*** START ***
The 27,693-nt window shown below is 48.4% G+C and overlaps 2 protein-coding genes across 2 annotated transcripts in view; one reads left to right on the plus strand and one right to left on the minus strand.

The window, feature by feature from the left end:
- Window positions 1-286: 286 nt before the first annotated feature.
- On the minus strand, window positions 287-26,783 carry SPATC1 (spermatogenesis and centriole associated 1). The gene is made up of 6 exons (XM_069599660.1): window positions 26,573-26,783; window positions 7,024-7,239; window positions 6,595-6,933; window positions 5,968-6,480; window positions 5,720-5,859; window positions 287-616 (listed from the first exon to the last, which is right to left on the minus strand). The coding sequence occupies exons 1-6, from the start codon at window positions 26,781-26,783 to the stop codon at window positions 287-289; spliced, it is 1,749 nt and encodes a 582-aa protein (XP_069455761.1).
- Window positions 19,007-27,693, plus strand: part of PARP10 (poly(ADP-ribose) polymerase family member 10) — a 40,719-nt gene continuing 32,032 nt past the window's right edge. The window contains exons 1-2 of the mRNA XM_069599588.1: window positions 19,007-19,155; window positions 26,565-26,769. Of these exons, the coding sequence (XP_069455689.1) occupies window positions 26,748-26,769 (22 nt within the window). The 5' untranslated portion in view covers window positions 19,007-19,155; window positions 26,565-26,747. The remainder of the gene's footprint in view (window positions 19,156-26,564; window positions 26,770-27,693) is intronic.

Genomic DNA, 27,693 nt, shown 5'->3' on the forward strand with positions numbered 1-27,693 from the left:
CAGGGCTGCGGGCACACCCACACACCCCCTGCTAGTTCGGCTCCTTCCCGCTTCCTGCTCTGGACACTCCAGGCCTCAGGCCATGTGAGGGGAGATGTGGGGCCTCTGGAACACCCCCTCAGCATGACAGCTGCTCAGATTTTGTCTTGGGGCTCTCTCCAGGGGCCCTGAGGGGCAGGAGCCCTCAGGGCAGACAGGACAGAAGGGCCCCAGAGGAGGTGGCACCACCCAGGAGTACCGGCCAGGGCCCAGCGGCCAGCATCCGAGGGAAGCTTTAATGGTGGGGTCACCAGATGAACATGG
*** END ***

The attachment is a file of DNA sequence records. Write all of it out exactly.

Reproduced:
The 27,693-nt window shown below is 48.4% G+C and overlaps 2 protein-coding genes across 2 annotated transcripts in view; one reads left to right on the plus strand and one right to left on the minus strand.

The window, feature by feature from the left end:
- Window positions 1-286: 286 nt before the first annotated feature.
- On the minus strand, window positions 287-26,783 carry SPATC1 (spermatogenesis and centriole associated 1). The gene is made up of 6 exons (XM_069599660.1): window positions 26,573-26,783; window positions 7,024-7,239; window positions 6,595-6,933; window positions 5,968-6,480; window positions 5,720-5,859; window positions 287-616 (listed from the first exon to the last, which is right to left on the minus strand). The coding sequence occupies exons 1-6, from the start codon at window positions 26,781-26,783 to the stop codon at window positions 287-289; spliced, it is 1,749 nt and encodes a 582-aa protein (XP_069455761.1).
- Window positions 19,007-27,693, plus strand: part of PARP10 (poly(ADP-ribose) polymerase family member 10) — a 40,719-nt gene continuing 32,032 nt past the window's right edge. The window contains exons 1-2 of the mRNA XM_069599588.1: window positions 19,007-19,155; window positions 26,565-26,769. Of these exons, the coding sequence (XP_069455689.1) occupies window positions 26,748-26,769 (22 nt within the window). The 5' untranslated portion in view covers window positions 19,007-19,155; window positions 26,565-26,747. The remainder of the gene's footprint in view (window positions 19,156-26,564; window positions 26,770-27,693) is intronic.

Genomic DNA, 27,693 nt, shown 5'->3' on the forward strand with positions numbered 1-27,693 from the left:
CAGGGCTGCGGGCACACCCACACACCCCCTGCTAGTTCGGCTCCTTCCCGCTTCCTGCTCTGGACACTCCAGGCCTCAGGCCATGTGAGGGGAGATGTGGGGCCTCTGGAACACCCCCTCAGCATGACAGCTGCTCAGATTTTGTCTTGGGGCTCTCTCCAGGGGCCCTGAGGGGCAGGAGCCCTCAGGGCAGACAGGACAGAAGGGCCCCAGAGGAGGTGGCACCACCCAGGAGTACCGGCCAGGGCCCAGCGGCCAGCATCCGAGGGAAGCTTTAATGGTGGGGTCACCAGATGAACATGG